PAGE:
Hall of Fame broadcaster recalls time in McGill BCom program

McGill’s Desautels Faculty of Management alumni can be found across the globe. Some are even beamed into living rooms on a nightly basis.

That was the case for over 30 years for Dick Irvin (BCom’53).

“I always say I got a bachelor’s degree to learn how to say, ‘he shoots, he scores,’” chuckles Irvin, now 89 years old.

Irvin was born and raised in Regina, but moved to Montreal as a 19-year-old. His father (also named Dick Irvin) was the head coach of the Montreal Canadiens and relocated the family east after too many long hockey seasons apart.

The junior Irvin enrolled at McGill University following two years studying commerce in Saskatchewan. Like students today, working a summer job in his field helped propel his career.

“I started off doing commerce in Saskatchewan, simply because I didn’t know what I wanted to do in life,” recalled Irvin. “I went to McGill and made arrangements at that time to transfer. I got a job with Shell my first summer in Montreal through McGill. I then worked for them for six years. I loved that job.”

In addition to his studies, Irvin was a member of the varsity hockey team. McConnell Arena wasn’t built until 1956, so the McGill team played and practiced at the Montreal Forum, often bumping into another team in the city that donned red sweaters.

“When I came to McGill, I tried out for the team,” said Irvin, who played forward. “I made it; I still don’t know why.

“Guys like Maurice Richard and Doug Harvey would skate off the ice, and the McGill team would skate on. Harvey practiced with us one time. He was benched the night before and didn’t like it, so he practiced with us.”

Although he was living campus life some six decades ago, some of Irvin’s experiences aren’t much different from present day students, including enjoying the renowned Winter Carnival.

“In my graduating year they had the Winter Carnival, and we had the Carnival Game between McGill and the University of Montreal,” Irvin said. “It was the first college hockey game televised in Canada, the CBC did it in French. I scored a goal and we won. There was a good crowd that night.”

Irvin even remembers his favourite course – a commercial law class – and his most memorable professor – William H. Pugsley.

After a handful of years working in finance in Montreal, Irvin was at a crossroads. He was set to accept a position as a history teacher in the city, when an interesting opportunity presented itself in the spring of 1961.

“CFCF television started on January 20, 1961. The sports director interviewed me about my father on a live television show and he said, ‘have you ever thought of doing something like this?’ He was looking for an assistant at the time.”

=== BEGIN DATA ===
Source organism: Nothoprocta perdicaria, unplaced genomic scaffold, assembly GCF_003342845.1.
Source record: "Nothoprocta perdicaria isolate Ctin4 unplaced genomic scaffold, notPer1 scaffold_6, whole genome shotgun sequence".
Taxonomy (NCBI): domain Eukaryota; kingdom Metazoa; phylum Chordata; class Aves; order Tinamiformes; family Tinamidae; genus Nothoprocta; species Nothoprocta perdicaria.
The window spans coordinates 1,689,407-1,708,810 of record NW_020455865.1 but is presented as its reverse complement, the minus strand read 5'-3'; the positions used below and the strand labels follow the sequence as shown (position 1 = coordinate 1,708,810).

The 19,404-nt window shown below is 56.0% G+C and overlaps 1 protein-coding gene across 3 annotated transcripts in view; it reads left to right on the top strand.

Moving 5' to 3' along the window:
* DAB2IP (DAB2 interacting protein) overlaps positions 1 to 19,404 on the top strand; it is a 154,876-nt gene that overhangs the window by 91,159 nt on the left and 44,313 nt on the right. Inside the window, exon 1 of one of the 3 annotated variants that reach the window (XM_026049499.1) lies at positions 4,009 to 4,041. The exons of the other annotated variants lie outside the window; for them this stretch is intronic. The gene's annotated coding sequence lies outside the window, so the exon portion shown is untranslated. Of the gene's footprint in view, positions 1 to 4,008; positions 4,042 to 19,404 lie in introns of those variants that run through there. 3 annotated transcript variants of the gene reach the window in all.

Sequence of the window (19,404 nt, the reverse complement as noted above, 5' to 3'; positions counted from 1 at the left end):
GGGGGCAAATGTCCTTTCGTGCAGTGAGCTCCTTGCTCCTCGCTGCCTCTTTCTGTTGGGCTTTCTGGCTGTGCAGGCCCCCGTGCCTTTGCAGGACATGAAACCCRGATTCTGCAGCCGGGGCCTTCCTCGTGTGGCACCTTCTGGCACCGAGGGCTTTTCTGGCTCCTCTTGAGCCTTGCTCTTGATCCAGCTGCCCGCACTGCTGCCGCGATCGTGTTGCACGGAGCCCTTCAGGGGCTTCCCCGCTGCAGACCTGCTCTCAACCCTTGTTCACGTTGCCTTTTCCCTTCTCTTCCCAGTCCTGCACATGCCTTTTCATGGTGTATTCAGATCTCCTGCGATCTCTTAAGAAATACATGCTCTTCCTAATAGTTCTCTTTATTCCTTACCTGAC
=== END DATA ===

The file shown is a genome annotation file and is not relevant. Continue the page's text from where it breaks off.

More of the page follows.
For the handsome sum of $75 per week, Irvin joined the television network he would call home until his retirement in 1991.

“CFCF put me on probation for the first three months to see how it was going to work out,” he recalled. “Three months came and went, and nobody said anything. When they gave me a retirement dinner, I told them ‘I’ve been here on probation for 30 years, you never told me I got the job!”

A remarkable career followed. Irvin eventually started broadcasting hockey games – both locally for CFCF (now CTV) and across the country while wearing the powder blue blazer of Hockey Night in Canada. He became a household name thanks to his longevity and incredible volume of hockey knowledge.

He got to rub shoulders with sports icons including Wayne Gretzky and Jackie Robinson, and celebrities like Bob Hope.

“I think the most famous person I interviewed outside of sports was Bob Hope,” Irvin said. “That was the only time in 40 years that I had sweaty palms. I’ve got a picture of me and him sitting there with me in my powder blue jacket.”

Irvin was presented with the Foster Hewitt Memorial Award for his contributions to broadcasting from the Hockey Hall of Fame in 1988 and appointed a Member of the Order of Canada in 2013.

However, Irvin does have one regret from his time at McGill.

“They hold the McGill graduation on the lawn, but in those days if it was raining, they’d move it to The Forum. The year I graduated, I was hoping it was going to rain, so I could graduate in The Forum. It was going to be a great coup for the Irvin family; my dad had just won the Stanley Cup and a few weeks later I would graduate in the same building. But it didn’t happen, it was a lovely day,” he says with a laugh.

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